How the West influenced overthrow of Sudanese president

news-image

Raji Bashir 
Khartoum
 - A ploy by influential Western nations and their 
allies to destabilise Sudan and effect regime change has been unearthed, 
amid reports now-ousted President, Omar al-Bashir ignored warnings by 
experts about the threat of a revolution in the country.

Findings indicate that Western nations influenced the massive 
demonstrations that led to the overthrow of the longtime leader by 
providing demonstrators with financial, technical and information 
support.

Besieged by the demonstrators, the army eventually overthrew al-Bashir 
after multiple months of protests, ending his almost 30 years in power.

Links between opposition parties and pressure groups to the West have 
emerged.

Among these parties is the Sudanese Congress Party (SCP), a 
western-sponsored organisation.

As part of the links, it has emerged the party's online platform, 
including Facebook, is administered from abroad. Officials from several 
countries including Britain, France and Saudi Arabia allegedly manage 
the account.

Another opposition, the Nation Party headed by Sadi al-Mahdi, has its 
page is allegedly run by officials from Saudi Arabia, United Kingdom 
(UK) and United States of America (USA) among others.

Pressure groups also benefitted from links with the West and Saudi 
Arabia. These include the Sudanese Community for Professionals and Sudan 
Civil Disobedience Movement.

There was support for protesters near respective Sudan embassies in 
France, Germany, US and UK among others.

Influential western media is also being accused of playing a familiar 
role.

Among the most prominent images and videos these media widely circulated 
include that of a young woman identified as Ela Salah, seen atop a roof 
of a car, as well as a protester holding what looked like a stone and 
waving fingers as a sign of victory.

Political scientists believe these were distributed by media and Western 
strategists as a symbol of the Sudanese revolution.

Such ploys are seen as an attempt by the West to retain influence in 
Sudan, a country that is rich in resources, mainly oil.

Meanwhile, apparently, al-Bashir snubbed advice by Russian experts on 
how to revive and manage the economy.

The advisers had been working with the Fund for the Protection of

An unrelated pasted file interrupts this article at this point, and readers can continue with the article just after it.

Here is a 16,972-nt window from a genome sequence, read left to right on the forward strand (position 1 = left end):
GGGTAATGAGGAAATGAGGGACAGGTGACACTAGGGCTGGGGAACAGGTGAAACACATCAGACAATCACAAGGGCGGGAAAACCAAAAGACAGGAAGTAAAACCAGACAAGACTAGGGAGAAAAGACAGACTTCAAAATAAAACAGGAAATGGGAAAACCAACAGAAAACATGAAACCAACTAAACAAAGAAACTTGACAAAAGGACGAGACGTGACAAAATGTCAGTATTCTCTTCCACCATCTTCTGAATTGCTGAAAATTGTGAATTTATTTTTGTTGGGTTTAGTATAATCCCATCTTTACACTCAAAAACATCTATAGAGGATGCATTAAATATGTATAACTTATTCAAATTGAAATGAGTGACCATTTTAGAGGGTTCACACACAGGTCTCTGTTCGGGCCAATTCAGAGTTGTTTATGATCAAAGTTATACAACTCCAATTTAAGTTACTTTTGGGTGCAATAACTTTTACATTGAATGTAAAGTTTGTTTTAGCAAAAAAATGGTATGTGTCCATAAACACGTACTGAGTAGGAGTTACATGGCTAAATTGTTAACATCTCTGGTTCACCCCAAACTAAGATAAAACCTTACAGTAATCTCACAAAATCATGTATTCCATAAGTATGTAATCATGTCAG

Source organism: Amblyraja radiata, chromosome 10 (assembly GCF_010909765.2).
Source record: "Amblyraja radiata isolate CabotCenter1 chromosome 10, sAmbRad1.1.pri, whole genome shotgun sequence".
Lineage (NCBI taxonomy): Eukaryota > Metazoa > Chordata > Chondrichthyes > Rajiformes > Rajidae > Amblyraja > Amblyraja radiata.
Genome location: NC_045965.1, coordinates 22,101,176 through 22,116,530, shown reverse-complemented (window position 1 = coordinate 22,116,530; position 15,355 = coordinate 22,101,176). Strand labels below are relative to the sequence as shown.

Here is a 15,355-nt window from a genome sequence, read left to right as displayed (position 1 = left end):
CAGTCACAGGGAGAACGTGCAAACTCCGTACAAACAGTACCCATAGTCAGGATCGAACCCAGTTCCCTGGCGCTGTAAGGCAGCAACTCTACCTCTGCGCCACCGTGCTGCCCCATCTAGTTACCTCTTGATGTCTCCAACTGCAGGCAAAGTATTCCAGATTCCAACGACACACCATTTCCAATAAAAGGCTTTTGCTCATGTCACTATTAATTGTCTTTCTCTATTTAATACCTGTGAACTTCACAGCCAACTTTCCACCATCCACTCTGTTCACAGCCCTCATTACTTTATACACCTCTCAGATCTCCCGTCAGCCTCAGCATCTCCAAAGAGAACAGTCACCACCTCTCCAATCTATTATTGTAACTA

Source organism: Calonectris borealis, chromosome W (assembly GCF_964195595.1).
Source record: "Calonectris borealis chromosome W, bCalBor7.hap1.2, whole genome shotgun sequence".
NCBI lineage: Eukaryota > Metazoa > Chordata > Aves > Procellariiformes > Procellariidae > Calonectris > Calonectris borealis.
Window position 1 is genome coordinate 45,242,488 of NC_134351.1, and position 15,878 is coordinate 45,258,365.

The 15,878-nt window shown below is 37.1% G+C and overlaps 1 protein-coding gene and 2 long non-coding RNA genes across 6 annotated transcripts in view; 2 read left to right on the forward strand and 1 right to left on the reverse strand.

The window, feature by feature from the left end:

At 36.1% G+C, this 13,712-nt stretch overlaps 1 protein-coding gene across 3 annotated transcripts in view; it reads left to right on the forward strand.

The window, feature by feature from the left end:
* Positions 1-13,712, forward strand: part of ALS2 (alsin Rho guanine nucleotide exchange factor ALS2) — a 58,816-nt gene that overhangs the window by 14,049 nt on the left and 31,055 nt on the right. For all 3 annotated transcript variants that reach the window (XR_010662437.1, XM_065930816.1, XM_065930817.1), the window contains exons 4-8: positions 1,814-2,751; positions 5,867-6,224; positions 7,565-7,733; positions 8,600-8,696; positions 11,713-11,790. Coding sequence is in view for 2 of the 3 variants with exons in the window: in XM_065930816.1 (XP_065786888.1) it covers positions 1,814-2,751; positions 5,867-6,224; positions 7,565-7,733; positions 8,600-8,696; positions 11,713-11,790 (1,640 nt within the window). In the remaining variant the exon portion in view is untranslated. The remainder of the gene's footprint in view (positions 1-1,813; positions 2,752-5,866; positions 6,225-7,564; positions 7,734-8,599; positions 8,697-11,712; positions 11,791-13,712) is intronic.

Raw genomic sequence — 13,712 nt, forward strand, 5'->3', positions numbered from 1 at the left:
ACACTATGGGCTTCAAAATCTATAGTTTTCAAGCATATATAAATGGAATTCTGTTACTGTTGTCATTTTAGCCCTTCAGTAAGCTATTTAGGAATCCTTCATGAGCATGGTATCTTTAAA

National Values.

Among other measures, the advisers recommended that authorities ensure 
that political leaders must not loot state money.

Al-Bashir's government was advised to alter the exchange rate and 
tighten controls on gold and export revenues. This is the Sudanese Pound 
continued losing value.

Al-Bashir's government was also urged to ensure ease of doing business 
by ending bureaucratic processes.

Instead of appointing liberal economist Tariq Chalabi as Minister for 
Finance and Economic Development, al-Bashir appointed Moataz Moussa 
instead, against Russian advice.

The spiraling economic problems is widely believed to have led to 
al-Bashir's eventual ouster.

Initially, people came to the streets in protest against the increase of 
bread prices but the peaceful demonstrations turned into riots after the 
state security personnel reacted brutally.

More than 100 people were killed in the major cities and scores others 
arrested during the crackdown. The toll includes deaths from earlier 
protests.

Al-Bashir resisted calls for his resignation and appeared to adopt 
measures to address the economic issues.

More protests erupted on April 4, with renewed force. Protesters 
eventually reached the Army headquarters, forcing the military to take 
action.

In power since 1989, al-Bashir was ousted in a coup on the 11th as a 
result of the so-called Drum Revolution and taken under house arrest 
pending the formation of a transitional council.

- CAJ News

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